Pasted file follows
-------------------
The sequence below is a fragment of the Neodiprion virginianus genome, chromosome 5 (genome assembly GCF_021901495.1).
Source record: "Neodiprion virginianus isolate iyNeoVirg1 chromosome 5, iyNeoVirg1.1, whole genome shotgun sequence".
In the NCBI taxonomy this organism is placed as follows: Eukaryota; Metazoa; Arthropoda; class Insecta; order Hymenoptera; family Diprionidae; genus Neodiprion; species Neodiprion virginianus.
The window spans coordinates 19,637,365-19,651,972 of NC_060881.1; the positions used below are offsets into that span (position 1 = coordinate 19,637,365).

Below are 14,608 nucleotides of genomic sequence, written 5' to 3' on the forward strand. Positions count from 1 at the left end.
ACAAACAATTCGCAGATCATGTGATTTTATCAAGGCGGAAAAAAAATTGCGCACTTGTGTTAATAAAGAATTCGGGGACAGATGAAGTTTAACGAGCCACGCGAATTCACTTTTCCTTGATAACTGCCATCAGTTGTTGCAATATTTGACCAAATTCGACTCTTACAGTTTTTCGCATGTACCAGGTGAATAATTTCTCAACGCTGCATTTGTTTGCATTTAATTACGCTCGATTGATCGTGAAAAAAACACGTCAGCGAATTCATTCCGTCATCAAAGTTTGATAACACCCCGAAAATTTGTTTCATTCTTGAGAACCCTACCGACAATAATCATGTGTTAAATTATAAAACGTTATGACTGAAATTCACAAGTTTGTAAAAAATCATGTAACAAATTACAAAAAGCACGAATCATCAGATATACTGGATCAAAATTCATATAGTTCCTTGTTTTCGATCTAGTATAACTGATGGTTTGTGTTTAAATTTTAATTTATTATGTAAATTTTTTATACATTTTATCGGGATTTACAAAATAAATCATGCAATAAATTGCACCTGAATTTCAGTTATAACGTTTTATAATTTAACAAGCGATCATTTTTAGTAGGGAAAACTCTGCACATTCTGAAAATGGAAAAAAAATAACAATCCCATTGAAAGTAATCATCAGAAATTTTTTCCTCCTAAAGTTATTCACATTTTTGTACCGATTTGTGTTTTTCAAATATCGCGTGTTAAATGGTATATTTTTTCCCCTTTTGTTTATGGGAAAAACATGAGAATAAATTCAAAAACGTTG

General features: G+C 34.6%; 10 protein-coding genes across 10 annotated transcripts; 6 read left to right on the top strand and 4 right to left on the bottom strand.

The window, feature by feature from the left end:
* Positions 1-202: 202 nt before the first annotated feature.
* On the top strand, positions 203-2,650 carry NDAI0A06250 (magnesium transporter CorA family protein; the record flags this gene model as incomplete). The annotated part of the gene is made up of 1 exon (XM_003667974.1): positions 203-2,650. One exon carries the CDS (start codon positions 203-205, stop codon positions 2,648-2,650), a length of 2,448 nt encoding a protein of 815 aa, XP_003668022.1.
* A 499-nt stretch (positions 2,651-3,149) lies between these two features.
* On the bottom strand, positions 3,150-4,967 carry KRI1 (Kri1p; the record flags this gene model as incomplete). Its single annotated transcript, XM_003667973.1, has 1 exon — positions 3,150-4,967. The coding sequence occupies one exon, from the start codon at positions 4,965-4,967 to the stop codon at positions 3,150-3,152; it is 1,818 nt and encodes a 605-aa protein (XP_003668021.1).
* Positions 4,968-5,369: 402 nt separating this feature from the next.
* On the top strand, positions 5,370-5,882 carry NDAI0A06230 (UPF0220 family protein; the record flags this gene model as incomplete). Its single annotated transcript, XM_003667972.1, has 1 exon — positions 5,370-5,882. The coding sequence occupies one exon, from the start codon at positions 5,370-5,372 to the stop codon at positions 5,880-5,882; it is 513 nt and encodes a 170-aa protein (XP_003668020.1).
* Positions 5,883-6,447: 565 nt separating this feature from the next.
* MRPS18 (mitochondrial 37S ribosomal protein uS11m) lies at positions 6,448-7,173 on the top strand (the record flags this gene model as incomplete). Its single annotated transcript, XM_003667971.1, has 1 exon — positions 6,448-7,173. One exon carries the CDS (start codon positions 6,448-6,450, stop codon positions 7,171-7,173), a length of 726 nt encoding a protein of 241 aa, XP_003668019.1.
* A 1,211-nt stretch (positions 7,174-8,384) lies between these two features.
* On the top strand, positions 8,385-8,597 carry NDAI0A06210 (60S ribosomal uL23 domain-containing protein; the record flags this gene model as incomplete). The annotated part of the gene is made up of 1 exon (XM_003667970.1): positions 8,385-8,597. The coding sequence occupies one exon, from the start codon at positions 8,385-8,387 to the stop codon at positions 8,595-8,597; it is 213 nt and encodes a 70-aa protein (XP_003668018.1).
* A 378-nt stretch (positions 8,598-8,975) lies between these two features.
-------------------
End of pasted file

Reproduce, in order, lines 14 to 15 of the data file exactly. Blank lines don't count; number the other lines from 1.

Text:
* On the top strand, positions 5,370-5,882 carry NDAI0A06230 (UPF0220 family protein; the record flags this gene model as incomplete). Its single annotated transcript, XM_003667972.1, has 1 exon — positions 5,370-5,882. The coding sequence occupies one exon, from the start codon at positions 5,370-5,372 to the stop codon at positions 5,880-5,882; it is 513 nt and encodes a 170-aa protein (XP_003668020.1).
* Positions 5,883-6,447: 565 nt separating this feature from the next.